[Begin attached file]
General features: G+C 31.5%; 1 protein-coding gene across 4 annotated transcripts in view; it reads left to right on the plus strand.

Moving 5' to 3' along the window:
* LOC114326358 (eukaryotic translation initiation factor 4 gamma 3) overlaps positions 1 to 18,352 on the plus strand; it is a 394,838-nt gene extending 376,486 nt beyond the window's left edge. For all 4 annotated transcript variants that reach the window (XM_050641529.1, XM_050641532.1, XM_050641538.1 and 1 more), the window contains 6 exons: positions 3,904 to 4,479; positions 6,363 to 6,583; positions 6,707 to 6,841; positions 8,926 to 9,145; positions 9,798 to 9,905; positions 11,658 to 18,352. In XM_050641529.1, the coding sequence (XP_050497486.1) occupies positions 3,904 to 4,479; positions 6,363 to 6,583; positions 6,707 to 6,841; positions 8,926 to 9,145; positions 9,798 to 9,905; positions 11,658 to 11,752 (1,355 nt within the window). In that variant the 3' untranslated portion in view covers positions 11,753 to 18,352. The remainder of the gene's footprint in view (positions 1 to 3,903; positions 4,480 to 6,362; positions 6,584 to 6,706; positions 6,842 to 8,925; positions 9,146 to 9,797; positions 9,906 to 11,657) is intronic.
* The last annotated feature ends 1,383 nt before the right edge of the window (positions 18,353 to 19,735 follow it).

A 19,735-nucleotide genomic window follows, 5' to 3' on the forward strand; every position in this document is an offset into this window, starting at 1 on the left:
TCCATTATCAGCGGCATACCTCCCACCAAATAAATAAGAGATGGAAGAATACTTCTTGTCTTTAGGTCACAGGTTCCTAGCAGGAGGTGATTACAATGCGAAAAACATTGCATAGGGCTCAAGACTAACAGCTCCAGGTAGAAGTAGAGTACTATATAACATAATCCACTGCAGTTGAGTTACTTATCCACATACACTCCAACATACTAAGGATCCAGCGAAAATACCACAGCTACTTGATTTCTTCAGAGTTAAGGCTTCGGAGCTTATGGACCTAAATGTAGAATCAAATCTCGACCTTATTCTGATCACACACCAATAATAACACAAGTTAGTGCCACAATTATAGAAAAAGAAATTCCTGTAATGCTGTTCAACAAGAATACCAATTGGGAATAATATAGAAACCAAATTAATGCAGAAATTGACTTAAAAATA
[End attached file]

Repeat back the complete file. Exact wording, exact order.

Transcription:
General features: G+C 31.5%; 1 protein-coding gene across 4 annotated transcripts in view; it reads left to right on the plus strand.

Moving 5' to 3' along the window:
* LOC114326358 (eukaryotic translation initiation factor 4 gamma 3) overlaps positions 1 to 18,352 on the plus strand; it is a 394,838-nt gene extending 376,486 nt beyond the window's left edge. For all 4 annotated transcript variants that reach the window (XM_050641529.1, XM_050641532.1, XM_050641538.1 and 1 more), the window contains 6 exons: positions 3,904 to 4,479; positions 6,363 to 6,583; positions 6,707 to 6,841; positions 8,926 to 9,145; positions 9,798 to 9,905; positions 11,658 to 18,352. In XM_050641529.1, the coding sequence (XP_050497486.1) occupies positions 3,904 to 4,479; positions 6,363 to 6,583; positions 6,707 to 6,841; positions 8,926 to 9,145; positions 9,798 to 9,905; positions 11,658 to 11,752 (1,355 nt within the window). In that variant the 3' untranslated portion in view covers positions 11,753 to 18,352. The remainder of the gene's footprint in view (positions 1 to 3,903; positions 4,480 to 6,362; positions 6,584 to 6,706; positions 6,842 to 8,925; positions 9,146 to 9,797; positions 9,906 to 11,657) is intronic.
* The last annotated feature ends 1,383 nt before the right edge of the window (positions 18,353 to 19,735 follow it).

A 19,735-nucleotide genomic window follows, 5' to 3' on the forward strand; every position in this document is an offset into this window, starting at 1 on the left:
TCCATTATCAGCGGCATACCTCCCACCAAATAAATAAGAGATGGAAGAATACTTCTTGTCTTTAGGTCACAGGTTCCTAGCAGGAGGTGATTACAATGCGAAAAACATTGCATAGGGCTCAAGACTAACAGCTCCAGGTAGAAGTAGAGTACTATATAACATAATCCACTGCAGTTGAGTTACTTATCCACATACACTCCAACATACTAAGGATCCAGCGAAAATACCACAGCTACTTGATTTCTTCAGAGTTAAGGCTTCGGAGCTTATGGACCTAAATGTAGAATCAAATCTCGACCTTATTCTGATCACACACCAATAATAACACAAGTTAGTGCCACAATTATAGAAAAAGAAATTCCTGTAATGCTGTTCAACAAGAATACCAATTGGGAATAATATAGAAACCAAATTAATGCAGAAATTGACTTAAAAATA